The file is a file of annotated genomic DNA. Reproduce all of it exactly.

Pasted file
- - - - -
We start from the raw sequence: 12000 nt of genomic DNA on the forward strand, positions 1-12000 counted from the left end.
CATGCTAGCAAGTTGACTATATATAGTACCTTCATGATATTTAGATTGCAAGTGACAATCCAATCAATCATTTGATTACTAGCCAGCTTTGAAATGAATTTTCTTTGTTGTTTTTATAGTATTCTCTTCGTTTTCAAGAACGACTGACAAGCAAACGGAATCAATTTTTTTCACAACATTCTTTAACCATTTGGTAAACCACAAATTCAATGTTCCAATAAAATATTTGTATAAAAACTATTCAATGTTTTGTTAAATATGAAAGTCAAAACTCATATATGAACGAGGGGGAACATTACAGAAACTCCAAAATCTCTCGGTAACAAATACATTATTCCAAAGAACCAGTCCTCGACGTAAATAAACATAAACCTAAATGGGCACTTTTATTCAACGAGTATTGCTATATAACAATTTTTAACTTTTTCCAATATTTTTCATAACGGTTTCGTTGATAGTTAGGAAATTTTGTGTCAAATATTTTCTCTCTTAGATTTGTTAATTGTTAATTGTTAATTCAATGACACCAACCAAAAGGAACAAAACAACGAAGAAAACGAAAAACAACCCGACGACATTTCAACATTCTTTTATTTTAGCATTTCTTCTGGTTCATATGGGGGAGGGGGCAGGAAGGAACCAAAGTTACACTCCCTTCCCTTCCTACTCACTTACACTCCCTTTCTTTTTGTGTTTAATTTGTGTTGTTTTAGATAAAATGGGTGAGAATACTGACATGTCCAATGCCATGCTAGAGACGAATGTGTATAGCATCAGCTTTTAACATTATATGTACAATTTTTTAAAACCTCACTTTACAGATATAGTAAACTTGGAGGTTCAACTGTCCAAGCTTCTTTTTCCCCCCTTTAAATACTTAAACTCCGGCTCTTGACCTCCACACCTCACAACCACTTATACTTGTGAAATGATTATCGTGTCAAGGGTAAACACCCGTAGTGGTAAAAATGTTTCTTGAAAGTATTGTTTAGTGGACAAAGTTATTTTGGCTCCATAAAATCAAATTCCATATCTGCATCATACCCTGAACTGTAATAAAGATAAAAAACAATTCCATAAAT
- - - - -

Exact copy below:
We start from the raw sequence: 12000 nt of genomic DNA on the forward strand, positions 1-12000 counted from the left end.
CATGCTAGCAAGTTGACTATATATAGTACCTTCATGATATTTAGATTGCAAGTGACAATCCAATCAATCATTTGATTACTAGCCAGCTTTGAAATGAATTTTCTTTGTTGTTTTTATAGTATTCTCTTCGTTTTCAAGAACGACTGACAAGCAAACGGAATCAATTTTTTTCACAACATTCTTTAACCATTTGGTAAACCACAAATTCAATGTTCCAATAAAATATTTGTATAAAAACTATTCAATGTTTTGTTAAATATGAAAGTCAAAACTCATATATGAACGAGGGGGAACATTACAGAAACTCCAAAATCTCTCGGTAACAAATACATTATTCCAAAGAACCAGTCCTCGACGTAAATAAACATAAACCTAAATGGGCACTTTTATTCAACGAGTATTGCTATATAACAATTTTTAACTTTTTCCAATATTTTTCATAACGGTTTCGTTGATAGTTAGGAAATTTTGTGTCAAATATTTTCTCTCTTAGATTTGTTAATTGTTAATTGTTAATTCAATGACACCAACCAAAAGGAACAAAACAACGAAGAAAACGAAAAACAACCCGACGACATTTCAACATTCTTTTATTTTAGCATTTCTTCTGGTTCATATGGGGGAGGGGGCAGGAAGGAACCAAAGTTACACTCCCTTCCCTTCCTACTCACTTACACTCCCTTTCTTTTTGTGTTTAATTTGTGTTGTTTTAGATAAAATGGGTGAGAATACTGACATGTCCAATGCCATGCTAGAGACGAATGTGTATAGCATCAGCTTTTAACATTATATGTACAATTTTTTAAAACCTCACTTTACAGATATAGTAAACTTGGAGGTTCAACTGTCCAAGCTTCTTTTTCCCCCCTTTAAATACTTAAACTCCGGCTCTTGACCTCCACACCTCACAACCACTTATACTTGTGAAATGATTATCGTGTCAAGGGTAAACACCCGTAGTGGTAAAAATGTTTCTTGAAAGTATTGTTTAGTGGACAAAGTTATTTTGGCTCCATAAAATCAAATTCCATATCTGCATCATACCCTGAACTGTAATAAAGATAAAAAACAATTCCATAAAT